A museum wants the right to revive abandoned online games. It’s called for a special exemption to copyright laws.
The idea comes from Oakland, California’s Museum of Art and Digital Entertainment (MADE), which has proposed an exemption to the Digital Millennium Copyright Act. That’s the law that says its illegal to manufacture or develop something that can bypass or undo copyright protection technologies (regardless of whether somebody actually breaches the copyright.)
To maintain the fair use principle as technology develops, every so often the US Copyright Office reviews and revises a list of exemptions. For example, the last review added in an exemption for jailbreaking phones, overriding an argument by manufacturers that this involved modifying operating system software, which inherently involved copying it in the first place.
The exemptions already include measures users take to continue to play no-longer-supported video games, even if that means modifying software to bypass attempts to connect to a (now defunct) server for authorization. However, this only covers play on the user’s own device rather than online play.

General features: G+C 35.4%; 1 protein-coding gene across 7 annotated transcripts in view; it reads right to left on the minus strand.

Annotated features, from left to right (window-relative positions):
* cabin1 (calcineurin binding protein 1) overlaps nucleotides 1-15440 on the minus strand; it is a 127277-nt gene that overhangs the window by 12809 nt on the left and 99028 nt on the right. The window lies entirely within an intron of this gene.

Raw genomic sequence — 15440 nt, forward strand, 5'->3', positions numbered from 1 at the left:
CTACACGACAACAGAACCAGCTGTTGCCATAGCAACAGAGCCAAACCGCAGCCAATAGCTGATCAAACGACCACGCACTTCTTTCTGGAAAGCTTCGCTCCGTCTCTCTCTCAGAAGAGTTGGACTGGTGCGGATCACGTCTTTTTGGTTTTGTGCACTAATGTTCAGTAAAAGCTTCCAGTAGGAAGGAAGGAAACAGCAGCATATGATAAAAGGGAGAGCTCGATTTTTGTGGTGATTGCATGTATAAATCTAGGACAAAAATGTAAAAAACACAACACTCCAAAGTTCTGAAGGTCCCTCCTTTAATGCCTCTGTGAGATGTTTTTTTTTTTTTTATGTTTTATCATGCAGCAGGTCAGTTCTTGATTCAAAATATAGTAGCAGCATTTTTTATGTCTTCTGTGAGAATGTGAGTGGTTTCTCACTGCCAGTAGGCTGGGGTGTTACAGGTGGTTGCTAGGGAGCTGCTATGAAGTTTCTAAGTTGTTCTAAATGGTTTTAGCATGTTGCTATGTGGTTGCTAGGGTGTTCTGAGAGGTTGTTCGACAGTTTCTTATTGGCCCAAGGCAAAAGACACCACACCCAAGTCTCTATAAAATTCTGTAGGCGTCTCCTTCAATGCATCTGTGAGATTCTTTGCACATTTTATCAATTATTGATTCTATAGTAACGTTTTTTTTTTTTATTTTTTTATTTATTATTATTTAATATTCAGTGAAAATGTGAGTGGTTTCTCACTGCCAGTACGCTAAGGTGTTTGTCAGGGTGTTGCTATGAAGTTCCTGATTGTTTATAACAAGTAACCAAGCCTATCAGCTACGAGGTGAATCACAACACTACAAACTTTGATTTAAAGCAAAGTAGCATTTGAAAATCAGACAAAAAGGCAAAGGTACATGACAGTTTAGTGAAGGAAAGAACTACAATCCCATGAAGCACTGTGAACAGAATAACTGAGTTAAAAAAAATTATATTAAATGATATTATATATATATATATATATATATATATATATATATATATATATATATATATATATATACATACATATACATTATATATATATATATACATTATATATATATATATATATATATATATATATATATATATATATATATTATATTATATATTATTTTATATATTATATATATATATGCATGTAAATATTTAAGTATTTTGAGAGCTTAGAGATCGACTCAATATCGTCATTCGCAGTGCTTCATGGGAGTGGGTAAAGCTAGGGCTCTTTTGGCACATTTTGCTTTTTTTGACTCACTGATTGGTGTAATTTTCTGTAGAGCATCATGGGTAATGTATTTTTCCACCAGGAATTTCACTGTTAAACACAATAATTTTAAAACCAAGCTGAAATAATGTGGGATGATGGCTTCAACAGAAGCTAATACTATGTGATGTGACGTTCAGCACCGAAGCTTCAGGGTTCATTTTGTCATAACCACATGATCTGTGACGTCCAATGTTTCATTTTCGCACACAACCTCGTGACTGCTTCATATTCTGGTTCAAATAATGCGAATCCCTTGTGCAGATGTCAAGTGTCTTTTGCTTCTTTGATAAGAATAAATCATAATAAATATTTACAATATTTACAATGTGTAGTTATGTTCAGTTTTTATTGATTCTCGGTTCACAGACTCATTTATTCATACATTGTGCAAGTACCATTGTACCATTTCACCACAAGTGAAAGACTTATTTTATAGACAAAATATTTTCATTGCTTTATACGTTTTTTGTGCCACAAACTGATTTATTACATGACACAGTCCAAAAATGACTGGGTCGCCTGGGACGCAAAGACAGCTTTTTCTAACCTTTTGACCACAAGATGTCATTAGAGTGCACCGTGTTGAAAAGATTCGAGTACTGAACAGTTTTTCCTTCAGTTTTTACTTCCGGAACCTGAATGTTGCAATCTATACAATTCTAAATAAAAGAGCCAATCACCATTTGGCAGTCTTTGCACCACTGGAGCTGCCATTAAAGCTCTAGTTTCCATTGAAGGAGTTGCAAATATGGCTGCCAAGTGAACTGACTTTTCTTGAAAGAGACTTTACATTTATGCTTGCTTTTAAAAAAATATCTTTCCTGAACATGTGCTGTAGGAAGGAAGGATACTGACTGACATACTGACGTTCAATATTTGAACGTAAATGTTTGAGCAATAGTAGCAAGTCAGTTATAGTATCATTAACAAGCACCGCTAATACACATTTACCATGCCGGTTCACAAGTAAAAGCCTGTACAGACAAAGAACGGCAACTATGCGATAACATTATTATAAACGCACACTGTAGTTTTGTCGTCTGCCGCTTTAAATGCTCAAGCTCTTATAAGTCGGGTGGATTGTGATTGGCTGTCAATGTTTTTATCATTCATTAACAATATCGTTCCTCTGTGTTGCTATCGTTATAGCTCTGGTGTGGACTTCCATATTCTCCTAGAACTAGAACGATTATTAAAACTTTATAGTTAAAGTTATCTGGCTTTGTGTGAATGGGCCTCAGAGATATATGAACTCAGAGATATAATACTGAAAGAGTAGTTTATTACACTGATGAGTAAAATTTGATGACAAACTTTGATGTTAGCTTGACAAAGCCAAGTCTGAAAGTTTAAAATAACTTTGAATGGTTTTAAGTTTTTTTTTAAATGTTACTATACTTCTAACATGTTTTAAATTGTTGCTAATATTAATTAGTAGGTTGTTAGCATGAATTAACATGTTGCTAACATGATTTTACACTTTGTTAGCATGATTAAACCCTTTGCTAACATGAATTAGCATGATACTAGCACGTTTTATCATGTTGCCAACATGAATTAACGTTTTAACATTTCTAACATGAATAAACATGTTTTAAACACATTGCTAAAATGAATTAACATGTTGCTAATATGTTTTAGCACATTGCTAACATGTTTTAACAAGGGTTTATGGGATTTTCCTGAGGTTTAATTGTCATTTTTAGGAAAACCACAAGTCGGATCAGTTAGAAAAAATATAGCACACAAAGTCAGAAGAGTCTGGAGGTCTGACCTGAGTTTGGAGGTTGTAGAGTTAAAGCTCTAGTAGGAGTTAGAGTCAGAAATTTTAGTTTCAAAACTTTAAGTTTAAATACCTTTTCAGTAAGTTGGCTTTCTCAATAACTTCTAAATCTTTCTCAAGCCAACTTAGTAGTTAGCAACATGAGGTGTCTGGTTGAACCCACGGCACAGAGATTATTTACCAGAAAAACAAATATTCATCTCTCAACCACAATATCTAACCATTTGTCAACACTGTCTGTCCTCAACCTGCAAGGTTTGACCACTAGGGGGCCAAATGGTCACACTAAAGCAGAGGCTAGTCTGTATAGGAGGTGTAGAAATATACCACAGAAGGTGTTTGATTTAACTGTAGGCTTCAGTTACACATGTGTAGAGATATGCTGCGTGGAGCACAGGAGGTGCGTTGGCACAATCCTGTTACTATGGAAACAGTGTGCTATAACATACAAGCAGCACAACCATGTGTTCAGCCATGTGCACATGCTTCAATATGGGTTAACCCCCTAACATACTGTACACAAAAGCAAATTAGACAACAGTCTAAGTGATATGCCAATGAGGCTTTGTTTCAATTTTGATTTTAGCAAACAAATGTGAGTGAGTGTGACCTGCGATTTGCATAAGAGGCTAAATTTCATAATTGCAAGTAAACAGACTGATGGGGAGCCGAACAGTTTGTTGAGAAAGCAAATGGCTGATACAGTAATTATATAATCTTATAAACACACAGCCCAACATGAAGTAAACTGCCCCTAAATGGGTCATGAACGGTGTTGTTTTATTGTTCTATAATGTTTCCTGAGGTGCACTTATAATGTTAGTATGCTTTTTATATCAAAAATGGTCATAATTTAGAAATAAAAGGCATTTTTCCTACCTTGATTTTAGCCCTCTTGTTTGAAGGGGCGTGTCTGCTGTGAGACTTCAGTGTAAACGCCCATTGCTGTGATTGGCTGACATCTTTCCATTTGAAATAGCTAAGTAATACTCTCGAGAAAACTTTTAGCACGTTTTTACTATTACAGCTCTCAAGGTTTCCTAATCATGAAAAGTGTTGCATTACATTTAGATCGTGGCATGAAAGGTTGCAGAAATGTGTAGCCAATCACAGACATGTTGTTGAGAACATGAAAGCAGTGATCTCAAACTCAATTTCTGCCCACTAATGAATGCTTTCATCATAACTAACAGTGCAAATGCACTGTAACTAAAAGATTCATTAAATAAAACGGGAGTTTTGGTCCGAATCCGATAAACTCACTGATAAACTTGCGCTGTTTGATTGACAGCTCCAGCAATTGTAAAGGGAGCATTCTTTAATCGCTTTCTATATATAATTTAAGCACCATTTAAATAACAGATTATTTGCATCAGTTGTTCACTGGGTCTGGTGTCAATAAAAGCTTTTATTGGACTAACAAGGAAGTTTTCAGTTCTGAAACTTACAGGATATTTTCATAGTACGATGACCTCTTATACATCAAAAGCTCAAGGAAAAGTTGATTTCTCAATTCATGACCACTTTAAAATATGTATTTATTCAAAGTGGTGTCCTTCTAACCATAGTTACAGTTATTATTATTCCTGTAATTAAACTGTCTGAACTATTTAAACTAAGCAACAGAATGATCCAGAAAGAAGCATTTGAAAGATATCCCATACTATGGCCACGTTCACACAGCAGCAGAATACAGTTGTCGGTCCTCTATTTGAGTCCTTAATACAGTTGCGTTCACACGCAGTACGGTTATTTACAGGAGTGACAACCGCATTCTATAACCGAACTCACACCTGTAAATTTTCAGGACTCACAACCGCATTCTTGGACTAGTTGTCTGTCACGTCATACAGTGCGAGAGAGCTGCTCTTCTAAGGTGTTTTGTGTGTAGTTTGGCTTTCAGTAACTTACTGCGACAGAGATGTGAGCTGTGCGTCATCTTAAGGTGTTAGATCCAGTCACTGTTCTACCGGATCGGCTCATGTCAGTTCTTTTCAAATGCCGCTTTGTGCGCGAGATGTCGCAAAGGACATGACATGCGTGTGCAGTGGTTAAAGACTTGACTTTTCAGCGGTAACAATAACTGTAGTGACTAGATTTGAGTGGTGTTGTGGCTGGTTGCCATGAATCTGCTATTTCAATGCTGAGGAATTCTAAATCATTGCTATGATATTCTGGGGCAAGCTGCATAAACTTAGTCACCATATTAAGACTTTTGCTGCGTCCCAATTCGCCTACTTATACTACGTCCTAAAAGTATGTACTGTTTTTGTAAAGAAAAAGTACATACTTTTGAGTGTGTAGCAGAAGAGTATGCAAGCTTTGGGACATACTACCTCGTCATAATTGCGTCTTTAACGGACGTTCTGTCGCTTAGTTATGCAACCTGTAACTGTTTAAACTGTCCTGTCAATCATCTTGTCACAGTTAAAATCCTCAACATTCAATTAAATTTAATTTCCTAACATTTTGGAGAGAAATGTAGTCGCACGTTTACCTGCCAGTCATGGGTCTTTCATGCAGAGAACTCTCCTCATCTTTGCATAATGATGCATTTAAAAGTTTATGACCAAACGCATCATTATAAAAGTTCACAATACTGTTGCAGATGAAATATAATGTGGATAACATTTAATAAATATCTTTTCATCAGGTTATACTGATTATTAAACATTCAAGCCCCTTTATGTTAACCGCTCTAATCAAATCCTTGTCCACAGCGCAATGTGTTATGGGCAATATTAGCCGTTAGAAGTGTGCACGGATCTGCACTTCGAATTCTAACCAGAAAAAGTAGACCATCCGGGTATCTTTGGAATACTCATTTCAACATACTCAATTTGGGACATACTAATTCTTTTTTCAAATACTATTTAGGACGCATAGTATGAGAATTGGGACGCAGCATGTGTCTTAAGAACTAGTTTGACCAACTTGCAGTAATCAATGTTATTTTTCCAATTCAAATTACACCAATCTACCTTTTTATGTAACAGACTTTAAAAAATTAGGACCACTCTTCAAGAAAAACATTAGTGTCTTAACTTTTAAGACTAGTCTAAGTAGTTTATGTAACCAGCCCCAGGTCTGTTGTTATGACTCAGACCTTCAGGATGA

MADE is calling for an exemption for using online gaming, opening with the bold claim that “For future historians, video games like Minecraft and Second Life will say as much about 21st century America as Dicken’s Oliver Twist does about 19th-century Britain.”
The proposed exemption would be for local area network play in a library, museum or similar archive, rather than players competing over the Internet. The exemption would mean these facilities could bypass any authentication process that currently relies on connecting to an external and now-defunct server for authorization.
The Next Web notes the game industry isn’t keen on the idea, citing argument including:
- the proposal is simply about wanting to play games rather than having any genuine historical or academic merit;
- MADE charges an admission fee, meaning it provides games on a commercial basis and thus isn’t eligible for an extension; and
- the official market in retro re-releases and remasters is big enough that there’s no cultural need for the exemption.